Why Does Lithium Cause Weight Gain?

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Weight gain is one of the most common side effects of many medications prescribed for bipolar disorder, including lithium.

There's no question that lithium leads to weight gain — studies show that people who take lithium to treat their condition are prone to adding weight, especially if they're being treated long-term.

But it's not entirely clear why this problem with weight gain occurs. Researchers believe that lithium may impact your hunger levels or the hormones your body uses to store fat and control blood sugar, leading to weight gain and other unhealthy effects, such as high cholesterol.

However, in this case, cause and effect hasn't been proven.

Lithium and Weight Gain

Weight gain was noted as a side effect almost immediately when psychiatrists started using lithium to treat bipolar disorder. In early drug trials using lithium, about 20% of patients complained specifically of weight gain.

Not everyone gains weight while on lithium, but it's a pretty common side effect. A variety of different medical studies have reported that people typically gain between nine and 14 pounds when placed on lithium. The majority of this weight gain seems to occur within the first two years of treatment, and it's a major reason why some people discontinue their drug therapy.

People who are overweight before starting lithium treatment may be more likely to gain weight from the medication.

However, lithium is far from alone when it comes to weight gain from bipolar disorder medications. Depakote (generic name: valproate), Clozaril (generic name: clozapine) and Zyprexa (olanzapine) also can cause significant weight gain, as can other bipolar disorder medications.

Why Do People Gain Weight from Lithium?

That's just not clear, although there are several theories.

There are several hormones involved in hunger and weight gain. One of these — serotonin — impacts appetite. Lithium changes how your body produces and uses serotonin, which may lead to an increased appetite (and the resulting weight gain).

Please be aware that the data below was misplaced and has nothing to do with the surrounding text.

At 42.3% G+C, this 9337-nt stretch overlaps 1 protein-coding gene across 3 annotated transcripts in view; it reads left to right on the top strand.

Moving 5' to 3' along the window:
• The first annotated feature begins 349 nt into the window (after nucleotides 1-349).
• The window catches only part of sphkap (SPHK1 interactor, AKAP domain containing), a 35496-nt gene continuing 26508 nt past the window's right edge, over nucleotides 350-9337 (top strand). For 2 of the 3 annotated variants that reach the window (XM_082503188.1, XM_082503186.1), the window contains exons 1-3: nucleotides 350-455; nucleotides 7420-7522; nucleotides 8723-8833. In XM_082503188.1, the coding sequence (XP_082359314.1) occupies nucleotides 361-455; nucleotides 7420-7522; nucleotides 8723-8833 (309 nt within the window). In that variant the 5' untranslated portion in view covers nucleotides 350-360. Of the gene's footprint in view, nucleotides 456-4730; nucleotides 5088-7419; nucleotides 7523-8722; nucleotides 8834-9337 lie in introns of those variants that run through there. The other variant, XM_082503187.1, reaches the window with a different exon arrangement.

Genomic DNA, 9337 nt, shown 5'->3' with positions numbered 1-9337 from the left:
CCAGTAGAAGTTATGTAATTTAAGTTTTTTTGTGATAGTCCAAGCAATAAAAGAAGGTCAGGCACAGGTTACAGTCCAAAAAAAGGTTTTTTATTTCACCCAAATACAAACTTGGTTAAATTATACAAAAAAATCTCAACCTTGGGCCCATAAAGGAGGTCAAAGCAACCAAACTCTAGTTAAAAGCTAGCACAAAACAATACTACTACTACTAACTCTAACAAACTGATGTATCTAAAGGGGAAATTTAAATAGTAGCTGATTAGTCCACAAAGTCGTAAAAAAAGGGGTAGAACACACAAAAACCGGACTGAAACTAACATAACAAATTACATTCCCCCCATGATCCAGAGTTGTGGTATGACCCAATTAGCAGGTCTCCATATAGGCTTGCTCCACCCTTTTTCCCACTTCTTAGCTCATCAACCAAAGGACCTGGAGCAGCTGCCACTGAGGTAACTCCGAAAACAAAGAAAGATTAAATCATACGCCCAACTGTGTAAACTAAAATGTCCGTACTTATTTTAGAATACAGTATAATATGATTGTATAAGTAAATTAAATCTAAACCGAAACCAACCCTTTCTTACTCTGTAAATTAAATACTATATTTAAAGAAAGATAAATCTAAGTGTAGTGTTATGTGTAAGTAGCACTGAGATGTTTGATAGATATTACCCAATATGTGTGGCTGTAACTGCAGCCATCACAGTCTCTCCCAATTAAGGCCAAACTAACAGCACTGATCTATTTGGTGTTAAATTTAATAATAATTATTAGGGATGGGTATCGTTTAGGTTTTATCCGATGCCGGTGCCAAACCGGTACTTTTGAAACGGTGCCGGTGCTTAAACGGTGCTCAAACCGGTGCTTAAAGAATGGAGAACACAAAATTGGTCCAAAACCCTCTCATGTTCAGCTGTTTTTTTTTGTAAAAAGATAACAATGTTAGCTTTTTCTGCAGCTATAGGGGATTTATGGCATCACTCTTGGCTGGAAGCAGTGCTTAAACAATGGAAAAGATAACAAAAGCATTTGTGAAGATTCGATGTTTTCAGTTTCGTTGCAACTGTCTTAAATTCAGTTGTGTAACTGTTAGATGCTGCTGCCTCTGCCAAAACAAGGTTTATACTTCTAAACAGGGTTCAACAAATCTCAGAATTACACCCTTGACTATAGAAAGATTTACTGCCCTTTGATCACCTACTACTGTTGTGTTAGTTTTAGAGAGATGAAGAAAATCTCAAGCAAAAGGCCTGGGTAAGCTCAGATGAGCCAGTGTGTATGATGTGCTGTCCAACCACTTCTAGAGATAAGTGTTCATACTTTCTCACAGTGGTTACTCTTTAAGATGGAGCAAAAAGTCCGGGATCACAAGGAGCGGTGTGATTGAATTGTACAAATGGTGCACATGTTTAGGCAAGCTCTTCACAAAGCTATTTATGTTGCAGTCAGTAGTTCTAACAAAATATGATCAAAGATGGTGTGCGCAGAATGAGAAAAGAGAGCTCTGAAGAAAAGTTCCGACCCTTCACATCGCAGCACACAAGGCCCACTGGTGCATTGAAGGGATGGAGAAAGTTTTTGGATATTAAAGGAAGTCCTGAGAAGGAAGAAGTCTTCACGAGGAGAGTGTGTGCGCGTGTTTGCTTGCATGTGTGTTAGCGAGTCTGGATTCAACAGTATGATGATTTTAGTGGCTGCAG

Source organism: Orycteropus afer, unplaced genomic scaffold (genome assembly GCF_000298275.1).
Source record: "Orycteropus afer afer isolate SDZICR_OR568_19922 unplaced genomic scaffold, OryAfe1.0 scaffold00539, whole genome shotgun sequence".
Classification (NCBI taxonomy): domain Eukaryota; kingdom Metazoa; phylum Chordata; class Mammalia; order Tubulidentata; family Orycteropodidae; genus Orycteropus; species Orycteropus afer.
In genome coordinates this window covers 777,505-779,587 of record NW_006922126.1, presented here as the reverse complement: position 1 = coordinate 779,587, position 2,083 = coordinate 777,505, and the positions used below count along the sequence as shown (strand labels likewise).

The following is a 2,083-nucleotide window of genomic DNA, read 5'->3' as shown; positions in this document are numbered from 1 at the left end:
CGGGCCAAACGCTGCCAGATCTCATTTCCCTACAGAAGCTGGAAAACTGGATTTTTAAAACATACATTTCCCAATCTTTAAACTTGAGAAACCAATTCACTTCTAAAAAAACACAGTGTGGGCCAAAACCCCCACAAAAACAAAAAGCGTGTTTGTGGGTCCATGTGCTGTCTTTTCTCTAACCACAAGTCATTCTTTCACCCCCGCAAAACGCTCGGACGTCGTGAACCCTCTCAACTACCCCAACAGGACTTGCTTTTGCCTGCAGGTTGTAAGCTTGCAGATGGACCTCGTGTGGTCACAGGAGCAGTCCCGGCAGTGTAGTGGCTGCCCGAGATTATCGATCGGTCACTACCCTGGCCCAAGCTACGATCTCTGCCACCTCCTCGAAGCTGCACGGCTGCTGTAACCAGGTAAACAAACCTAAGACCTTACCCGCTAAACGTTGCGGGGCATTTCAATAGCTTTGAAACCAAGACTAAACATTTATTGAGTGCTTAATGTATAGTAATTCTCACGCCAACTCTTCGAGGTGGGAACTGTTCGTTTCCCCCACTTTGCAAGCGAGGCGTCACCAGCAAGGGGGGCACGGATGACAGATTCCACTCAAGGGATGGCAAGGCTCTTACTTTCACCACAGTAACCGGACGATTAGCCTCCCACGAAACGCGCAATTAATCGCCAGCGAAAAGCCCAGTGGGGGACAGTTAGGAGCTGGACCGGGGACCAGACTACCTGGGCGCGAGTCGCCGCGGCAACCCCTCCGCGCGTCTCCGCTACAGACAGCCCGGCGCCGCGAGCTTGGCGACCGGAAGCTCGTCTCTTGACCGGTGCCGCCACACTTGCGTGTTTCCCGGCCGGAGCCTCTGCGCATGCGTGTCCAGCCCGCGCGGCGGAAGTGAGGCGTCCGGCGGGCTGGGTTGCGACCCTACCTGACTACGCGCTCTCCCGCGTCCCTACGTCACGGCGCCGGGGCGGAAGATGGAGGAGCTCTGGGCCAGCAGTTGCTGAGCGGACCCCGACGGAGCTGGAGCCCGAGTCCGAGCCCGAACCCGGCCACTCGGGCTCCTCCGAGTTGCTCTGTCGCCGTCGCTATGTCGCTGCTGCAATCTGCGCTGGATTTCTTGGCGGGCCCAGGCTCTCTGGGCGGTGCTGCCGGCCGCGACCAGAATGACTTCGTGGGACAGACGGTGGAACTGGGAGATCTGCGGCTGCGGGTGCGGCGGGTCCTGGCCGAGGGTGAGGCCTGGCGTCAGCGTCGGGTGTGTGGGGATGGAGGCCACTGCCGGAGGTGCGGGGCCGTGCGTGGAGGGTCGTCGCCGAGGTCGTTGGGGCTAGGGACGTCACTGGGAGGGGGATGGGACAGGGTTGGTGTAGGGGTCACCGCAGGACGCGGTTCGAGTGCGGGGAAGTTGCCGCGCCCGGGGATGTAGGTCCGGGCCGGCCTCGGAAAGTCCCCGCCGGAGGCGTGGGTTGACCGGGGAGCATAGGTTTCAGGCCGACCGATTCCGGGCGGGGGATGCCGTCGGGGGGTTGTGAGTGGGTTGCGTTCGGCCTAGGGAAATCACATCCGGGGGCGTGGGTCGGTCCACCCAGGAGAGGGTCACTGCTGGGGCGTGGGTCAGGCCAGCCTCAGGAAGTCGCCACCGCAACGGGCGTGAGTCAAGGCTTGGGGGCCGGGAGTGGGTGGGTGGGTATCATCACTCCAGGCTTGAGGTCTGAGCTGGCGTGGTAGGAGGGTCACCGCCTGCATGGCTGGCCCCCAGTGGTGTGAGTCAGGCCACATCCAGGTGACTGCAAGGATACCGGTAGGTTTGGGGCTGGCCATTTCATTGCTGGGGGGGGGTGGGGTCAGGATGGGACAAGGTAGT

However, one study that looked at hunger in people without bipolar who took lithium found no major impact on hunger.

Lithium also causes increased thirst, and another unproven theory is that this thirst leads people to consume high-calorie fluids such as sugary sodas and juices.

It's also possible that lithium changes the levels of your fat storage-regulating hormones directly, leading your body to store more calories as fat. The drug may also cause your metabolism to slow down, which means you'll burn fewer calories in general (and again, store more as fat).

Coping with Lithium-Induced Weight Gain

Weight gain is certainly an unwanted side effect of lithium treatment. However, there are several common sense steps you can take to minimize and perhaps even avoid this particular side effect:

  • Watch your consumption of high-calorie beverages, including sodas, juices and sugary coffee drinks. When you get thirsty, drink water or something that doesn't contain calories.
  • Start a regular exercise program. If you already have one, make sure to continue it.
  • Monitor your weight. If it starts to creep up, talk to your doctor about additional steps you can take to avoid further weight gain (and hopefully lose the weight you've already gained).

More information on lithium as a treatment for bipolar disorder:

Part 1: Lithium: History of the First Mood Stabilizer
Part 2: Lithium: Necessary Tests and Potential Side Effects
Part 3: Lithium: Major Precautions and Warnings

Sources:

Chen Y et al. The effects of lithium on body weight and food intake in normal subjects--a pilot study. International Clinical Psychopharmacology. 1992 Spring;7(1):51-4.

Garland EJ et al. Weight gain with antidepressants and lithium. Journal of Clinical Psychopharmacology. 1988 Oct;8(5):323-30.

Printz D et al. Weight Gain in Bipolar Disorder: Causes and Treatments. Primary Psychiatry. 2003;10(11):29-36.

Shrivastava A et al. Weight-Gain in Psychiatric Treatment: Risks, Implications, and Strategies for Prevention and Management. Mens Sana Monographs. 2010 Jan;8(1):53-68.

Vendsborg PB et al. Lithium treatment and weight gain. Acta Psychiatrica Scandinavica. 1976 Feb;53(2):139-47.

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